After the drama and euphoria of playing at this year’s National Finals at the Royal Albert Hall, I chatted with 4Bars Rest’s Iwan Fox, reminiscing banding times past when we both played for Tredegar in the late 80s and 90s, when I could fit into a ‘medium’ size band jacket with room to spare and Iwan had jet black hair and the physique of a racing ferret.
Ghosts from the past came back to life, spectres in maroon and gold, transporting us to an era when the gas used for a cooked breakfast didn’t cost ten times more than the egg and bacon on the plate. When you could look down on everyone from the ‘Gods’ at the top of the RAH (for you young papooses that’s the top platform running around those giant upside-down mushrooms dangling from the domed ceiling), and when you could actually guarantee on getting a train to London.
I used to raise an eyebrow to old banding goats recalling the halcyon days of Harry Mortimer, The Free Trade Hall in Manchester, days when you couldn’t get a ticket for the big contests for love nor money. Then it struck me like a Bb bass case running over my left foot. I am knocking on a bit!
This stayed with me on the bus journey home from London… another thought. I was sitting near the front of the bus – not at the back where all the students gather, glued to their mobile phones, guffawing at horrendous banding gaffs on YouTube. I had subconsciously placed myself in the geriatric and Jurassic section, just one or two seats from gods waiting room at the front of the bus.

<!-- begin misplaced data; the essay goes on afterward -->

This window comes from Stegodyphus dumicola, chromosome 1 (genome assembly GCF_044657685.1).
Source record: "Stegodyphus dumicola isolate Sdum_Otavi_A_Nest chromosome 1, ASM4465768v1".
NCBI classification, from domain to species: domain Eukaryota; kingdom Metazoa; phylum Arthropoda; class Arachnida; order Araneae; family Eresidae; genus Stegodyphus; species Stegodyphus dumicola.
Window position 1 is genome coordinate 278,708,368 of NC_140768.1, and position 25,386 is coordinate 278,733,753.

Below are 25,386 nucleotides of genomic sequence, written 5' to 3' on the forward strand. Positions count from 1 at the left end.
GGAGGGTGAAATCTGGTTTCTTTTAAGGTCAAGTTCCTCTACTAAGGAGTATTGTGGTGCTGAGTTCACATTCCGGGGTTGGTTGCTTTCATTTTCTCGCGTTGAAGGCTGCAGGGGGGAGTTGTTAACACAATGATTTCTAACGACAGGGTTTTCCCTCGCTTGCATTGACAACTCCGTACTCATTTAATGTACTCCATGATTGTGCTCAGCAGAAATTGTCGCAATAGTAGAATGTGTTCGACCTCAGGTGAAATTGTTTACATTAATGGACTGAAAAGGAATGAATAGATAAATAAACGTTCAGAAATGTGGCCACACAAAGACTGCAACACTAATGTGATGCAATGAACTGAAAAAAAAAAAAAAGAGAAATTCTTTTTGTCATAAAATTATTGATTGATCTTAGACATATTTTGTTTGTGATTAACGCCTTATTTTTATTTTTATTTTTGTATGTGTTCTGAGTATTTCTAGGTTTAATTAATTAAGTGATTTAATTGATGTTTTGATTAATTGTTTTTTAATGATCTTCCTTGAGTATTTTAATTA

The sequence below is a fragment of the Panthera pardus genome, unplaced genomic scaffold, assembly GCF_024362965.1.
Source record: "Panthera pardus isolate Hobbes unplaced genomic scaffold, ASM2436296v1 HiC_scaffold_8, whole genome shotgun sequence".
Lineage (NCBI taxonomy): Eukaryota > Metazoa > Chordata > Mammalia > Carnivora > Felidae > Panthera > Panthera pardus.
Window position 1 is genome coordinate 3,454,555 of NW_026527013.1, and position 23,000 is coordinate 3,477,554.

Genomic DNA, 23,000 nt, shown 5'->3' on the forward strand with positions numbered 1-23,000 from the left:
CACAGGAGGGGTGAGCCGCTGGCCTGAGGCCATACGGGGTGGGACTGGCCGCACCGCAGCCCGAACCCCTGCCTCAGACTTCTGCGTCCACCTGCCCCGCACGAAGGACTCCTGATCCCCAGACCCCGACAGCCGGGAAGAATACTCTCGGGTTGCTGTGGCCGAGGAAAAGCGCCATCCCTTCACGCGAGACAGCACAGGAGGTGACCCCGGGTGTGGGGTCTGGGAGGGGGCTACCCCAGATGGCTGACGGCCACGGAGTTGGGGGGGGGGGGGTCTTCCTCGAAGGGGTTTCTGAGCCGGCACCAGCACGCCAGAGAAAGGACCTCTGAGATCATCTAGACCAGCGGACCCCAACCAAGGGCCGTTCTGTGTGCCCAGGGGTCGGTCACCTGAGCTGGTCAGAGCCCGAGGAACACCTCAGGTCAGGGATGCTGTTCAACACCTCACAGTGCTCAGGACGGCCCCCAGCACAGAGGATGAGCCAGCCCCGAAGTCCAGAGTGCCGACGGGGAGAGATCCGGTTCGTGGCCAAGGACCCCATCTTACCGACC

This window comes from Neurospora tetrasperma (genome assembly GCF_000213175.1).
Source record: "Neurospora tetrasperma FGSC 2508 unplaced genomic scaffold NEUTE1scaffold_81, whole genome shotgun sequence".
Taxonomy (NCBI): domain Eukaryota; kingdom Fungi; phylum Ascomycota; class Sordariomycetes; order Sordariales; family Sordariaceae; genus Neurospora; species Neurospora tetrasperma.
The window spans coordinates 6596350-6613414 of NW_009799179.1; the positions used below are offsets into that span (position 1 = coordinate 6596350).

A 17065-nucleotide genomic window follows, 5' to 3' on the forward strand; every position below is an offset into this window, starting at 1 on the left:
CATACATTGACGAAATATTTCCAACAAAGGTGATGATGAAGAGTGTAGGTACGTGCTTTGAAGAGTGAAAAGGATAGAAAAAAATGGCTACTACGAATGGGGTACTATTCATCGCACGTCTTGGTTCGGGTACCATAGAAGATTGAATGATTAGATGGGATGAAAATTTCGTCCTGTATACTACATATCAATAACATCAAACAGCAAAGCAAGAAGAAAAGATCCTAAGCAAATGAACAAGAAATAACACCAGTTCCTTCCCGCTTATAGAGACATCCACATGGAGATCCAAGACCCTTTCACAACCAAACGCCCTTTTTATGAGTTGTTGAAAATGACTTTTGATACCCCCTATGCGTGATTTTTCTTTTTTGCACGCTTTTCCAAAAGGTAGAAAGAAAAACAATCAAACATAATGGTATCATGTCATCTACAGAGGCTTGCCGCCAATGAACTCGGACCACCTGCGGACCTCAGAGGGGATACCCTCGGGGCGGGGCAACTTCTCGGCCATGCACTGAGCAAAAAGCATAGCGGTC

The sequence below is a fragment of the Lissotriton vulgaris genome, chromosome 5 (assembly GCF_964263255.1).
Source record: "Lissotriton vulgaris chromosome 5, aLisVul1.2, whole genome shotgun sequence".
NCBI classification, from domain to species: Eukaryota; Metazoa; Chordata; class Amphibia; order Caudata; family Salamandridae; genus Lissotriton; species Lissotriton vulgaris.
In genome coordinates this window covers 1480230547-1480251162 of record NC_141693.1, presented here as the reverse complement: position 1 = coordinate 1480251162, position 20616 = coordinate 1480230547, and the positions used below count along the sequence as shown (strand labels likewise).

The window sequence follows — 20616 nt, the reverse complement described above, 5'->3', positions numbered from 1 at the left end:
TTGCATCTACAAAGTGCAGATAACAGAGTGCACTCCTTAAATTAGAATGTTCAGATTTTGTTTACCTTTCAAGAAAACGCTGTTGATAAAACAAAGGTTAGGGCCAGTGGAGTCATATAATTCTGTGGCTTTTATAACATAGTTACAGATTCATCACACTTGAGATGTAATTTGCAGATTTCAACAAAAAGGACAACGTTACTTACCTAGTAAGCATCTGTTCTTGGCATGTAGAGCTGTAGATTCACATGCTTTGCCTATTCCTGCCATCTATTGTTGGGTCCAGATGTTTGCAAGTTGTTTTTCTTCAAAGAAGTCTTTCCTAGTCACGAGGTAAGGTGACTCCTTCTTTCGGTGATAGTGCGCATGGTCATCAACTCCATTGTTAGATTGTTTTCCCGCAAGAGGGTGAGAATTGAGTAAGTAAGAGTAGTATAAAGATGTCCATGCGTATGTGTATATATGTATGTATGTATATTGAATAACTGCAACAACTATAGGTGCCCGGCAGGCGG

Yet another thought, which really scares me. Christopher Bond our M.D. is less than half my age, a mere stripling of a lad. So, where the hell has all that time gone since I was handed an ancient cornet by the conductor of Wigston Temperance Band, the year England won the World Cup final at Wembly? It flies past, faster than the last movement of Peter Grahams Hyperlink.
One minute you are struggling with ‘A Tune a Day’, the next you are sweating like a mule waiting to play your final college recital, then, within the blinking of an eye, you are back stage, checking you have your bifocals, Polygrip and hearing aid, wondering if you can stay awake for your 7pm draw and dreaming of slippers and jim-jams.
Clock watching has a new meaning. When you’re young, full of banding verve and ambition, the clock hand tempo is ‘vivace’. As the years pass it’s more of a ‘lento’… edging toward ‘moderato’… teetering to ‘adagio’… then slumping to… ‘grave’ – beware how you pronounce the latter!
Enough morbidity… With age comes wisdom – what a laugh! Where did I leave my mute? “Where the hell are we?” – I whisper to Ben, my music college side kick on third cornet, my personal bars rest counter.
Recently, while depping for a Parc and Dare Band rehearsal, my phone pinged ‘Are you okay’ said the message, direct from Ebbw Valley’s rehearsal room (my band at the time) where I should have been but had forgotten. I can recall test pieces, venues, results, adjudicators and soloists from back in the day, but cannot for the life of me remember what test piece I listened to at this year’s British Open a few weeks ago.
Sneaking into the RAH in 1974, in my 4th section band uniform (luckily it was similar to Brighouse’s purple with gold braid), in the days when sneaking in was possible, and listening to Cory’s first National winning performance on ‘Fantasy for Brass’ is a vivid memory, Yet, I had to look online to find out that I played ‘Contest Music’ at this year’s area.
I recently bumped one of my old conductors – I knew the face but who was he?… scary! So, what holds for the future? Will my lip go, Will the tinnitus in both ears, a constant air-varie of high pitched bell trees get worse? Will I have teeth? I can almost hear the dentist… “Good news Mr Nesbitt, your teeth are okay, but your gums will have to come out!”